Smart Forms – By embedding logic into the form fields themselves, users can be alerted when key data is missing or incorrect. For example, if Field A has a certain value it will cause Field B to be a required field. Additionally, forms can have drop down boxes that are linked to databases or lists that eliminate a user having to key in a value. This increases the chances that the right value is selected and not subject to typos (understand, however, that a user could still select the wrong value for a particular work type).
Calculating the Return on Investment (ROI)
Determining the ROI on a BPM implementation can be daunting because BPMS covers so much ground but by breaking down the benefits into specific chunks, the investment can become much clearer. It is imperative that the relative information and factors to determining the current cost of the process is done during the BPM analysis of the process. In the case of rework, the following needs to be captured before and after implementation:
The Average Hourly Wage (W) of the roles within the targeted process
The Number of Reworks (R) over an established time period
The Total Amount of Time Spent (TTS) over all on reworks during the same time period
The Average Amount of Time Spent (ATS) for each rework (number of reworks during the established time period divided by the total time spent doing reworks during that same time period).
Once these figures are in place, a dollar amount should be obtainable. For example:
Average Hourly Wage (W): $12.00
Number of Reworks in a Month (R): 78
Average Amount of Time Spent per rework (ATS): 2.5 hours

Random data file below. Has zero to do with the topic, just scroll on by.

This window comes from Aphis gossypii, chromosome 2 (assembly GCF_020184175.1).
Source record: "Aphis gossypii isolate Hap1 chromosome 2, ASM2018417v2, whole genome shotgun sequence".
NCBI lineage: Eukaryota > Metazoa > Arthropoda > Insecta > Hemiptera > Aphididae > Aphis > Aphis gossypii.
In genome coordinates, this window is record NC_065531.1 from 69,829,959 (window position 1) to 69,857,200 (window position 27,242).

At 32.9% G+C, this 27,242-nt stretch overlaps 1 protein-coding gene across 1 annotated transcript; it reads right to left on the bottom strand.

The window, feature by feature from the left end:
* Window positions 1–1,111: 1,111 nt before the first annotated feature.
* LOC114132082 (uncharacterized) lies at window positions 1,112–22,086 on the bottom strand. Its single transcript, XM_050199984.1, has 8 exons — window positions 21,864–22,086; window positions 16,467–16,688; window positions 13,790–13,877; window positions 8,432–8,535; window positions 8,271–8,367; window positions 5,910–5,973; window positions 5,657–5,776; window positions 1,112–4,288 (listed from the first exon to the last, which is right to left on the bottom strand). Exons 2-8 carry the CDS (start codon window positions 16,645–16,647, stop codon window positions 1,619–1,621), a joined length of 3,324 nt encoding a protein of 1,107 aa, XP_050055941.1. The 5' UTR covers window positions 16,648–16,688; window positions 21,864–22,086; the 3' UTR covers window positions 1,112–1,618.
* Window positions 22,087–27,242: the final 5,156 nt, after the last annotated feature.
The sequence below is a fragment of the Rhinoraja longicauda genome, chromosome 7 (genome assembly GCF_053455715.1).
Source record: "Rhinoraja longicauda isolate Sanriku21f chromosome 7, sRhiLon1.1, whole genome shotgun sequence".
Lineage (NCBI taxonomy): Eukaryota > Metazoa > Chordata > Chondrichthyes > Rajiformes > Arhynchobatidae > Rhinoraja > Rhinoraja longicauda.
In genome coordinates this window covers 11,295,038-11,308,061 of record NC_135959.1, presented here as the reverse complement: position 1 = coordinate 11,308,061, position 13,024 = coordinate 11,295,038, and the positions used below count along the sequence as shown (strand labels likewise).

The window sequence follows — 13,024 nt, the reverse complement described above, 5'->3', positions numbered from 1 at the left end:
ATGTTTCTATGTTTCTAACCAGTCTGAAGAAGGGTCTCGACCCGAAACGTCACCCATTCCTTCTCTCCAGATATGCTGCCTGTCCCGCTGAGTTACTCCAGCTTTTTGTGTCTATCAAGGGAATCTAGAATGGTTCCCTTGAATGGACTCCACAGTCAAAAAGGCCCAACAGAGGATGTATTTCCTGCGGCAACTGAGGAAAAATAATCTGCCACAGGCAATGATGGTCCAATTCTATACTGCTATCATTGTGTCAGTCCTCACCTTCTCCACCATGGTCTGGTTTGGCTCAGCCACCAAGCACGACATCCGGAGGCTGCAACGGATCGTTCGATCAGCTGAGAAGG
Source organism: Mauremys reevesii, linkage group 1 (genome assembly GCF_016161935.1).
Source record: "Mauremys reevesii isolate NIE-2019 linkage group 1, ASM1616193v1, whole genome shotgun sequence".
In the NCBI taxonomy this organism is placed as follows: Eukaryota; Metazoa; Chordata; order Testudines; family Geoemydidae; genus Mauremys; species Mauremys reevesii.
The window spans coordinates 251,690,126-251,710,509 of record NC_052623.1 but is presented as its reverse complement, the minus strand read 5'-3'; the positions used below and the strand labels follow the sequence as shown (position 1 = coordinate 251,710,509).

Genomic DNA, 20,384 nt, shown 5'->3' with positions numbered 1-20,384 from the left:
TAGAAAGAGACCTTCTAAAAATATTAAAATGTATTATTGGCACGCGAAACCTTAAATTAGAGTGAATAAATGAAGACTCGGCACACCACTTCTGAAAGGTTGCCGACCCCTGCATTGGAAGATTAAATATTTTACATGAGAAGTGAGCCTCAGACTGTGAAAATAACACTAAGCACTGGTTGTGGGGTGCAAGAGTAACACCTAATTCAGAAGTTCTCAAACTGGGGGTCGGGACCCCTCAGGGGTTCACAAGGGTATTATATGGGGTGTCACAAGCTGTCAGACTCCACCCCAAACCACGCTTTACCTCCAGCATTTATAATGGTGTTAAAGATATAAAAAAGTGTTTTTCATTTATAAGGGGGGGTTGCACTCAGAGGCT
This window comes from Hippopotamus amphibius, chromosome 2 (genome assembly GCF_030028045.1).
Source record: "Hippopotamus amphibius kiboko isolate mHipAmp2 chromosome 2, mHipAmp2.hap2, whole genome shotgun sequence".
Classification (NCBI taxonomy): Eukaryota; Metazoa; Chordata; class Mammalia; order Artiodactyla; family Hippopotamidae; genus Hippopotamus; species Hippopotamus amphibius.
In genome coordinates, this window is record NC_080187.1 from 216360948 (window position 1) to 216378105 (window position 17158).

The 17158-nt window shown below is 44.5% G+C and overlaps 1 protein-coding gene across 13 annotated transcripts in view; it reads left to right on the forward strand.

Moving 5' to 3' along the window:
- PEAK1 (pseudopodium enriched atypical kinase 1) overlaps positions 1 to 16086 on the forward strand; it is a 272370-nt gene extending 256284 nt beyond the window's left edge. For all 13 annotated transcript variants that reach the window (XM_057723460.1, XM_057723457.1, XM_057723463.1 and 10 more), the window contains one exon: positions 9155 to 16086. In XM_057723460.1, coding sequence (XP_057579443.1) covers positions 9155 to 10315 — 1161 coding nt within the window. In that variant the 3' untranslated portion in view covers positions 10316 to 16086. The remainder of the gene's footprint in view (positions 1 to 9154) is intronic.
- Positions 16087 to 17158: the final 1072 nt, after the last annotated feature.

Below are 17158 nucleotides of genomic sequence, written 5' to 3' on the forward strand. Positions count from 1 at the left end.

Total Amount of Time Spent (TTS) for reworks in a month (R x ATS): 195 hours
Total Cost (W x TTS): $2340.00
Average Cost per Rework (Total Cost ÷ R): $30.00
The above factors become a baseline for determining the ROI for reworks. When the BPMS solution is being designed, it’s important that these are tracked within the workflow. This can be done by keying off workflow rules when an item is sent back to a previous step and adding timers to these actions. By utilizing a dashboard with the baseline factors as a constant, real time data on the number of reworks, the time spent and cost associated within the BPMS solution can be displayed. These are real, concrete dollars that add up and help justify the expense of the solution.
Not a Cure-All
Obviously BPMS is not a cure-all for errors. Mistakes happen but BPMS lessens the chance for those mistakes. Plus, the ideas that have been described herein is not advanced technology. Most, if not all, BPMS packages provide some manner of these capabilities right out of the box and in some cases, configurable by the end user without the need for heavy coding.
Getting back to basics with BPM means making sure organizations understand the inherent value of a BPMS platform. Handling rework is done in EVERY process in EVERY vertical. Whether it’s Authorization for Expenditures within the Oil and Gas industry or Supply Chain Management within the Manufacturing and Distribution industry, everyone has to be aware of errors and how to handle them.
With proper analysis and design at the start of a BPM project, an organization can get back to basics with a proper and well thought out BPMS implementation that provides tools that, at a minimum, make reworks easier and, at a maximum, greatly reduce the number of reworks.